The second season of Conversations for Change features casual conversations with some of the University of Michigan’s brightest students, faculty, and leaders and best. In this episode, U-M Social intern Cam Turner, class of 2022, interviews student-athlete Maggie MacNeil.
In January 2021, Maggie MacNeil of the U-M women’s swimming and diving team received a nomination for something that many young athletes aspire to throughout their careers—she was invited to represent Team Canada at the 2021 Olympics in Tokyo.
MacNeil, a third-year student-athlete who hails from London, Ontario, was named to the roster for the 100-meter butterfly. The holder of nine school records (individual and relay), she is among the best swimmers in U-M program history, and is a 14-time CSCAA All-American and 14-time Big Ten champion. She was also named Big Ten Swimmer of the Year in 2020.
“I always wanted to go to the Olympics, like most little kids do,” she says. “I never really thought that that would actually happen, because I think 1 percent of the population goes to compete at the Olympics. It’s definitely a dream come true.”
With so many uncertainties due to the COVID-19 pandemic, MacNeil is just hopeful that the Olympics will take place.
“So much can change between now and six months [from now], and even between now and next week. So I’m just working on putting my head down and getting that final push toward the meet, and hopefully it will happen,” she says.
Despite her many accolades and achievements, MacNeil continues to set goals for her U-M swimming career. There are a couple of things she still hopes for—including an aspiration for the whole team.
“There are definitely two things on my bucket list to get done before I use up the rest of my eligibility. The first is to win a Big Ten title, and then secondly, I want to win an NCAA Championship,” she says, adding that she hopes to inspire the team as much as possible.
“A lot of people assume swimming is such an individual sport, and I thought that too until I got to college, so college really opened my eyes up to the team aspect.”
MacNeil always thought she would go to college in Canada, but when her swimming career began to take off she started to explore schools in the US. She explains what led her to ultimately choose Michigan for her academic and athletic journey.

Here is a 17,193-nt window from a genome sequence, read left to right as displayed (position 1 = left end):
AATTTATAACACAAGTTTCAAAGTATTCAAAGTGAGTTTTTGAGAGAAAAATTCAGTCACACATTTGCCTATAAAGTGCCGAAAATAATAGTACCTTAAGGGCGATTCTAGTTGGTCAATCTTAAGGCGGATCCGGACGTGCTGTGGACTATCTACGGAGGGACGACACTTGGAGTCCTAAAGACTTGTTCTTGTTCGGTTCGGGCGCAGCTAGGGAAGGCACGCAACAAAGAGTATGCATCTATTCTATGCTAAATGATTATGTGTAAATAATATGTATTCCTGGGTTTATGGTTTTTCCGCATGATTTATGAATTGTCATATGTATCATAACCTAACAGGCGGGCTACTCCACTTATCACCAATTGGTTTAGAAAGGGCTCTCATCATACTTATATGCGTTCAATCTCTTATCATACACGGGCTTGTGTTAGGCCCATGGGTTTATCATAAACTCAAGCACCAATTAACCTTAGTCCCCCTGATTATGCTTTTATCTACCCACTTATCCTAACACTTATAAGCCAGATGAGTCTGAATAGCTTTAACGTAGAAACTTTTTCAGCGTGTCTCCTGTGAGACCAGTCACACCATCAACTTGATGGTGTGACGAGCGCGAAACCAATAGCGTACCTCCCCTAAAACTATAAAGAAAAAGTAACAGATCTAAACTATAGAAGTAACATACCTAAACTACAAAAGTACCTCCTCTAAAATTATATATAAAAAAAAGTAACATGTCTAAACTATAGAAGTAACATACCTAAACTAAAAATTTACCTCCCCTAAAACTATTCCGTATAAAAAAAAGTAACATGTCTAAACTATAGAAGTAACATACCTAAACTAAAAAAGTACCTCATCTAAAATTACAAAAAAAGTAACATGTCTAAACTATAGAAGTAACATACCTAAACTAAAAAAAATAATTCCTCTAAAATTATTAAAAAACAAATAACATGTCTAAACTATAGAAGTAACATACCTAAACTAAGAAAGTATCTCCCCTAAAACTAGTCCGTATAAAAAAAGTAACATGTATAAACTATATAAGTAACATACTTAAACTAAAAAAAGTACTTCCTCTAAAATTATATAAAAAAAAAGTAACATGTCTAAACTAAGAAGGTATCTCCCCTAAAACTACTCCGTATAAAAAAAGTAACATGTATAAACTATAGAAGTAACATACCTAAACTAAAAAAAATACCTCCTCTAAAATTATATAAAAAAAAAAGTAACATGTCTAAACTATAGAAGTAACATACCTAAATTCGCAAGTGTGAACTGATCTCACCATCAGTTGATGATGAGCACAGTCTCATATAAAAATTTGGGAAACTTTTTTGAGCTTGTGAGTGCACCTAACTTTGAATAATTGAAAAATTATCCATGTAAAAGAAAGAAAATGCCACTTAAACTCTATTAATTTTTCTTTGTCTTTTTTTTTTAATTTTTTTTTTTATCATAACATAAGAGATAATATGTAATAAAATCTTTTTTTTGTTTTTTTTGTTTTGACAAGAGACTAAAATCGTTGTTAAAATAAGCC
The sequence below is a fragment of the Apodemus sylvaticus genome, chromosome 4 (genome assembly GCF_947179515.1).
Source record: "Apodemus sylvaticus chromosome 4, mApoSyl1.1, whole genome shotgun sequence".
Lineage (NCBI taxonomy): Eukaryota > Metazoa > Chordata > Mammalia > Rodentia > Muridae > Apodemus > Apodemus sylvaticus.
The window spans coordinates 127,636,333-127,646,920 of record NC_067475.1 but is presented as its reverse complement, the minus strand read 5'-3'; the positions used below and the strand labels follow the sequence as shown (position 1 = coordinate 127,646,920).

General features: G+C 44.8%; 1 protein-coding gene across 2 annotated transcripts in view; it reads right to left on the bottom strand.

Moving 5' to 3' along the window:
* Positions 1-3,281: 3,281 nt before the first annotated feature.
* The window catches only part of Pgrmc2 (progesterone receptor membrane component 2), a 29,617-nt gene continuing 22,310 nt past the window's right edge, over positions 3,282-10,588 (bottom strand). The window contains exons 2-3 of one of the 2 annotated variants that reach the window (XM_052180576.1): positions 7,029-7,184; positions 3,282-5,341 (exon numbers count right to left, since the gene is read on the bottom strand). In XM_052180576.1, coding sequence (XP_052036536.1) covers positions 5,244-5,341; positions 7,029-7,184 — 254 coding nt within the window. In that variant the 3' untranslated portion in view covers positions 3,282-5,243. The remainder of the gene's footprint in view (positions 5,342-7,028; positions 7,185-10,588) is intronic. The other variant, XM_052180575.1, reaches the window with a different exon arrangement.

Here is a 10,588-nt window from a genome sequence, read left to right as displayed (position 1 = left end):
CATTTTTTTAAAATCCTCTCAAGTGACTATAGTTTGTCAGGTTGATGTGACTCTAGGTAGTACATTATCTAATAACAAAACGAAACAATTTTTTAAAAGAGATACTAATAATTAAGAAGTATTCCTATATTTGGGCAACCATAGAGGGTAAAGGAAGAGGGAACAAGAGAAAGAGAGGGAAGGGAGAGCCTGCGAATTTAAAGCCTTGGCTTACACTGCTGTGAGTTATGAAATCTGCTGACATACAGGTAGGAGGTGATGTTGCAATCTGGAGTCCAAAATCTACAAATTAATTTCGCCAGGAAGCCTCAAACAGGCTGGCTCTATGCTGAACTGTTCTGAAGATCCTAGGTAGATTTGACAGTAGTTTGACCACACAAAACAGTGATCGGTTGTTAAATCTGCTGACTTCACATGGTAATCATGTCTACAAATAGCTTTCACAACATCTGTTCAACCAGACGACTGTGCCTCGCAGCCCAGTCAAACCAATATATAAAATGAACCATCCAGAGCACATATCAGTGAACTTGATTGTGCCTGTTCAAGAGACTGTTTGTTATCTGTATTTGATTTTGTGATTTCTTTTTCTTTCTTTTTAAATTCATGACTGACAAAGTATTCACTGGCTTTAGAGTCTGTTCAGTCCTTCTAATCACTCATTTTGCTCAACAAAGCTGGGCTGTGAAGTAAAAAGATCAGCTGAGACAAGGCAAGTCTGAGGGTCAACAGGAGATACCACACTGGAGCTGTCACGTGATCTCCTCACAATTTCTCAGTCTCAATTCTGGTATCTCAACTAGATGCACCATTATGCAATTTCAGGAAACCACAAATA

“Michigan just stood out to me on so many levels. The first reason was that it’s really close to home, so I can go home frequently and see my family and friends, and I’m a huge homebody, so that was a huge draw for me. And then, secondly, just the academics and athletic combination that we have here is just unparalleled.”
The COVID-19 pandemic temporarily eliminated the ability of many athletics programs to participate in practices and competitive events. Throughout the lockdowns and quarantines, MacNeil’s team remained connected, continually checking in and supporting one another, demonstrating the true meaning behind “The Team, The Team, The Team” and redefining one of the most important coronavirus mitigation strategies.
“Everyone is pushing this whole social distancing, and I know that’s super important, but it’s not really social distancing, it’s more physical distancing. So, I think it’s more important than ever to be socially interactive with other people, whether it’s online or just calling them.”
“That’s definitely the most important thing…make sure you’re staying connected with people because you’re all going through the same thing.”
MacNeil also reflects on what it means to be someone young athletes can look up to—which is something she never expected.
“It’s crazy to be a role model. I had my role models growing up, so I know what it was like to be the young child or young athlete looking up to these amazing athletes or people that I wanted to become. So, now that I am one of those, I use that experience to impact how I interact with those people and give my time, and hopefully inspire them like they inspired me,” she says.
MacNeil also talks about the women who have helped her get to where she is now. Since March is Women’s History Month, she gives a shout-out to a few of those women.
“Definitely my mom, she’s a frontline worker, she’s a doctor in the middle of this, so I definitely admire her, and I want to be like her when I grow up. And then, my sister: she always wants me to shout out to her, she’s definitely been keeping in touch and keeping my life interesting with stories about school and life, so I’ve been enjoying that too,” she says.
Her big takeaway for all young women, young athletes, and anyone looking to achieve their dreams is: “Enjoy the experience and enjoy the process. Regardless of what happens, you’ll make friends and you’ll meet people along the way who will teach you so much.”
*This podcast was recorded before the 2021 Big Ten Women’s Swimming and Diving Championships